A lot of people bought used cars and trucks during the pandemic. And in some cases, COVID is being blamed for delays in buyers getting titles to those vehicles.
It happened to Arizonans Debra and Greg McKenna.
They bought a used truck at Henry Brown GMC in Gilbert. But two months later, they were concerned that they still didn't have the title.
"Where is our license plate? Where are our tags? Our paper plates are running out," Debra says.
A title is important. It can show if the vehicle is damaged or defective. It shows any unpaid liens that could prevent registration.
And, of course, it shows ownership. Without a title, there could be insurance issues if there's an accident. And the McKennas say they couldn't register their car or get permanent license plates.
They say it became a huge hassle.
"We had to call them every time, 'today it runs out, can you please email me the tags?'" Debra says.
The McKennas say they never got a clear reason for the months of delays. Could it have been a loan on the car that wasn't paid off?
It seems like the dealer was blaming COVID issues.
In an email to the Arizona Attorney General's office, Henry Brown GMC said, "these are unprecedented times... Every service we use is currently several months behind in processing paperwork."
But the McKennas bought the truck in December of 2019. That was months before COVID took hold.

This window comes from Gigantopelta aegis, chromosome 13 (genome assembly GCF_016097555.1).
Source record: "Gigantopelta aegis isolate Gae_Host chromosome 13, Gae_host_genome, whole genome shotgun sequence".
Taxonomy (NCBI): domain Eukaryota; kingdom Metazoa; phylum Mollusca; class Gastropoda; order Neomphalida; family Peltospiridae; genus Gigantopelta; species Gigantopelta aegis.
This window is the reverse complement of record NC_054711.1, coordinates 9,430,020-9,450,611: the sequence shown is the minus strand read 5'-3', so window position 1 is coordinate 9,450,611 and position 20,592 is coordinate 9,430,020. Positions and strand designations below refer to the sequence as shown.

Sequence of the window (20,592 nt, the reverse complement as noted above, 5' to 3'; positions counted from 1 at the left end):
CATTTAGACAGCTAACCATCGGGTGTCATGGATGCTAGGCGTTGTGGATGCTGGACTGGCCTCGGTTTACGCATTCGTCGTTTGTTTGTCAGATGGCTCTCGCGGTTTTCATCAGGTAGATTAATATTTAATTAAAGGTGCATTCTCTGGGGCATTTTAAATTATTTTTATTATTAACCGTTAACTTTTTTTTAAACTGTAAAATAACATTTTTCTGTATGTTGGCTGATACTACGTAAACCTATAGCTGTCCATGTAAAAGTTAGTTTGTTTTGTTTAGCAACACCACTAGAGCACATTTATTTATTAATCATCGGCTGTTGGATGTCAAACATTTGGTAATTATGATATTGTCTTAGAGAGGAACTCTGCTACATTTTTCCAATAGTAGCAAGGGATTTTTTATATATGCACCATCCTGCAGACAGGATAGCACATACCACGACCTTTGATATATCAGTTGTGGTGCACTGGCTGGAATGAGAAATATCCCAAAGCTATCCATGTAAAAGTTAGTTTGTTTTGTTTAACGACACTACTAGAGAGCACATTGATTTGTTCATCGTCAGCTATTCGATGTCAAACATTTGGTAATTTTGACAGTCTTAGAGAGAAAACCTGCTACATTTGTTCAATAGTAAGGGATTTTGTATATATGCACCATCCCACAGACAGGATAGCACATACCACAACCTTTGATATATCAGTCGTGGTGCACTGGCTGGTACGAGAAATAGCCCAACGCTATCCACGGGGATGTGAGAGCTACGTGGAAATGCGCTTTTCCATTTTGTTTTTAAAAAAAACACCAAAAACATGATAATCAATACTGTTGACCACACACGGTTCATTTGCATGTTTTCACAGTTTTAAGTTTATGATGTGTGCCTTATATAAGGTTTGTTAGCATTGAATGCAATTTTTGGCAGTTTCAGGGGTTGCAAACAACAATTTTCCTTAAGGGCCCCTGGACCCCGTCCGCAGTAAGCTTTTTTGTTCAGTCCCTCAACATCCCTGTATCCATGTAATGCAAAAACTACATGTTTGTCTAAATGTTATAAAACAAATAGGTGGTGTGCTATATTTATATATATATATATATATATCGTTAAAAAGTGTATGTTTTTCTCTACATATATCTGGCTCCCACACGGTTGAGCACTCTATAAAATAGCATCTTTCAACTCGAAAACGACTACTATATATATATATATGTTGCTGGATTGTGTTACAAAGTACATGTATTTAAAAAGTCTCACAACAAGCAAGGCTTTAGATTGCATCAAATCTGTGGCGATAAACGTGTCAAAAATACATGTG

State law says, "The dealer has just 30 days to transfer the vehicle to the customer's name before they are assessed penalties."
In emails to the McKennas, the dealer talks of giving them a new 2020 or 2021 model truck because of the inconvenience.
But that didn't happen.
The McKennnas say the dealer promised three payments since the couple had financed part of the deal and was paying on that loan.
They say they only got one payment.
"Really, all they were doing was stalling until they got us a title because they sold us a truck they didn't have a title for," Debra says.
By the time they let me know, the McKennas finally did get their title.
It was 10 months after they bought the truck.
Why sell a car without a title? We don't know. After emails and calls, a spokesperson for Henry Brown GMC said simply, "no comment."
So, what can you do in a similar situation?
First, if you're paying cash, don't leave without a title.
If a bank is involved or you decide to continue despite the delay, you can file a complaint with the Arizona Department of Transportation's (ADOT) Motor Vehicles Division.
An ADOT spokesperson explained the process in an email:
"The Dealer has 30 days to transfer the vehicle to the customer name before they are assessed penalties. The customer should be issued a 45-day Temporary Registration Permit (TRP) that allows the customer to legally drive the vehicle until the plates and registration are received. If the customer hasn't received it in that time frame, they can go back to the dealership to obtain a 30 general use permit. If it's still not received after that timeframe, the customer may go to the MVD to file a dealer complaint in which they would purchase a 90-day permit while the case goes through the investigation process."
Debra says she just wanted real answers from the dealer.
"Had they been honest up front and said 'look, we screwed up, we're working on it, we will get your title,' we would have been fine. I wouldn't have complained," she says.
Learn more about your rights when buying a used car.